In details shared exclusively with National Journal, leaders at the NRCC described a first-of-its-kind political operation deployed on behalf of a Republican congressional candidate. Led by Honeybadger, a continually updating system that integrates real-time data with existing voter files, they say they were able to track voters they had to target, discover what messages would motivate them to go to the polls, and project exactly how much ground Jolly had to recover when early absentee voting didn't swing his way.
Even in December, when the race was in its infancy, GOP officials using Honeybadger determined there were two key groups of voters it identified as essential to Jolly's victory: Republican seniors and independent and center-right women. The NRCC, along with assistance from the Republican National Committee and Florida state GOP, targeted those voters for persuasion -- a process strategists say was accomplished in part by combining their own information with what was available at the RNC's revamped Data Trust, a central hub of voter information for GOP campaigns.
In late February, NRCC strategists estimated that, among those who had returned absentee ballots, Honeybadger showed Jolly trailing Democrat Alex Sink by six points. Among those who hadn't yet voted, the system indicated that he led by 12 to 14 points. With early voting beginning March 1, and the election just 10 days later, the party was running out of time to make up the gap.
In this case, they turned to a message—delivered across a variety of digital platforms and email—that focused on urging them to vote now or watch Democratic Minority Leader Nancy Pelosi move one step closer to reclaiming the speaker's gavel.
"We had a lot of high-probability folks left, so if we were able to focus our message properly, we could create a surge, or amplify it," Rogers said. "Once we switched to that script across the board, that's when the surge started. That was late February."David Drucker writes at The Washington Examiner:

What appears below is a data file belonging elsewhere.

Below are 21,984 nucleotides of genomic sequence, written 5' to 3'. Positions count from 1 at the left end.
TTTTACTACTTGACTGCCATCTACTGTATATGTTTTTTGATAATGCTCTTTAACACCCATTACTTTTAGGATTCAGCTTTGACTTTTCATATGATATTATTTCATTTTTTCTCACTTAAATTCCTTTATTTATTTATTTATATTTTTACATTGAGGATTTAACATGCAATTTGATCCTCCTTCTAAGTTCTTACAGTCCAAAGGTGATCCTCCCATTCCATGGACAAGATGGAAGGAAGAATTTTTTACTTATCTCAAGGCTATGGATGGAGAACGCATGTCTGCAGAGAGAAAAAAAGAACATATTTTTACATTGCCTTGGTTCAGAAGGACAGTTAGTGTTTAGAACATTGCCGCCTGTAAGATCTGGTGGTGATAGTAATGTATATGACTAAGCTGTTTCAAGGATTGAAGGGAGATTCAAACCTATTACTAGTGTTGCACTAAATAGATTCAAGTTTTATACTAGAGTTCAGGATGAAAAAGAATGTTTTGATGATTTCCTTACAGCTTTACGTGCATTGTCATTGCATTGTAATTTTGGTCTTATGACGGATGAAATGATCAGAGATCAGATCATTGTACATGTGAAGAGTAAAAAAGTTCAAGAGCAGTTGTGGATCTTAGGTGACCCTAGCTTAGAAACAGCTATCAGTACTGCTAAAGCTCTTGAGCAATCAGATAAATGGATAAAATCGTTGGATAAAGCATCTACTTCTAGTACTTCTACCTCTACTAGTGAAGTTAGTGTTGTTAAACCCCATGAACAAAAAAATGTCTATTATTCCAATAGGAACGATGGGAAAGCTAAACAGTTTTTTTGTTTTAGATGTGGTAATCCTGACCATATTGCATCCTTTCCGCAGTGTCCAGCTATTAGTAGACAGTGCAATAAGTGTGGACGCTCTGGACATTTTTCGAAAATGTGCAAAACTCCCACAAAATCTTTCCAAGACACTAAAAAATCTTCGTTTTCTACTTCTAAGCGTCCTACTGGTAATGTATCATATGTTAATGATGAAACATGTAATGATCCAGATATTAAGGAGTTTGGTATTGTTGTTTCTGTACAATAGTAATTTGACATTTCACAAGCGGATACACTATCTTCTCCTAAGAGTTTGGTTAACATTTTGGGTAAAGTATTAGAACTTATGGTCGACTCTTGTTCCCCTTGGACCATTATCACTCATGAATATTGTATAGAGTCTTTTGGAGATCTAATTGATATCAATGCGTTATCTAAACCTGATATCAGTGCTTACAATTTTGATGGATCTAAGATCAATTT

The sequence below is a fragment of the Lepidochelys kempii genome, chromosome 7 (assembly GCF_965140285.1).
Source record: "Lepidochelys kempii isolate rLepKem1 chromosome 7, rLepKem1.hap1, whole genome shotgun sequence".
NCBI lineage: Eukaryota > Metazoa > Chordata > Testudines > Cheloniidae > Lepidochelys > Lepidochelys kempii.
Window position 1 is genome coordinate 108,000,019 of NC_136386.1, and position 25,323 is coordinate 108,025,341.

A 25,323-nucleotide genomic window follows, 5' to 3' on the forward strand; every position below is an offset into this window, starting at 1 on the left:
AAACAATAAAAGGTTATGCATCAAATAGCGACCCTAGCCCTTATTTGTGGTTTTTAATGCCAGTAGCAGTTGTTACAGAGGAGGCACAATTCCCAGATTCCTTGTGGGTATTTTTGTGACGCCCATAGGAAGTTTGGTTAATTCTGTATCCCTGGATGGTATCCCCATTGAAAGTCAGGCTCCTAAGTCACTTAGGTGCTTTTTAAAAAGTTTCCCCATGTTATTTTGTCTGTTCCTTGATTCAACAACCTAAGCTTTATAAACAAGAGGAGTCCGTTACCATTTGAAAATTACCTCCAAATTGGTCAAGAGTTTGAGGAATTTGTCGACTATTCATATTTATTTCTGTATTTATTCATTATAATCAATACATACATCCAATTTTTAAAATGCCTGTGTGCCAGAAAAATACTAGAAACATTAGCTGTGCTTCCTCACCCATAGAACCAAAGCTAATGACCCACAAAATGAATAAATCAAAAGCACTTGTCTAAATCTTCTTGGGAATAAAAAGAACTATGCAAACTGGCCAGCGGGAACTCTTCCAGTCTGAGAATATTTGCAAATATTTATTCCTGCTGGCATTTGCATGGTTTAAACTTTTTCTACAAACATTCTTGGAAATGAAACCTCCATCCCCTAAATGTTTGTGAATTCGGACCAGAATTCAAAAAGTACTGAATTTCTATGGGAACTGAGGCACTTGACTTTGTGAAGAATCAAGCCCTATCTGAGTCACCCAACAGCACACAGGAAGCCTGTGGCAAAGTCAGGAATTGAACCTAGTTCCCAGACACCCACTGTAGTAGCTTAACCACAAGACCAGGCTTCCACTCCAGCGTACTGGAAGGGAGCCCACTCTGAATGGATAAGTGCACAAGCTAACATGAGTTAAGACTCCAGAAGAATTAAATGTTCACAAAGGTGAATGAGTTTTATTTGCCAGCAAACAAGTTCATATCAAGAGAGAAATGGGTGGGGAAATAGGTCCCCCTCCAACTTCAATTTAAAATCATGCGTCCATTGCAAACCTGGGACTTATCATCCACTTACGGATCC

Working out of RNC headquarters in Washington and a recently opened annex in San Mateo, in California's Silicon Valley, a growing staff of 40 has been working since last summer to bring the GOP's antiquated ground game into the digital age. Their goal: catch and surpass the Democrats who -- bolstered by the groundbreaking innovations of Obama's two presidential campaigns -- had a 10-year head start. The RNC believes its effort has turned a corner.
“We committed ourselves to a permanent, coast-to-coast, year-round ground game,” RNC Chairman Reince Priebus said during a roundtable with reporters. “We've invested in new predictive analytics that are revolutionizing how our campaigns are targeting voters.”
Color the Democrats skeptical.
After all, the Republicans are trying to copy an operation that the Democrats have been building, perfecting and training on for 10 years, ever since the party was outflanked by the GOP in the 2004 presidential election. Even if the RNC develops advanced digital tools in time for this year’s campaign, the committee has to teach a new crop of volunteers to use them, not to mention convince longtime strategists to embrace them.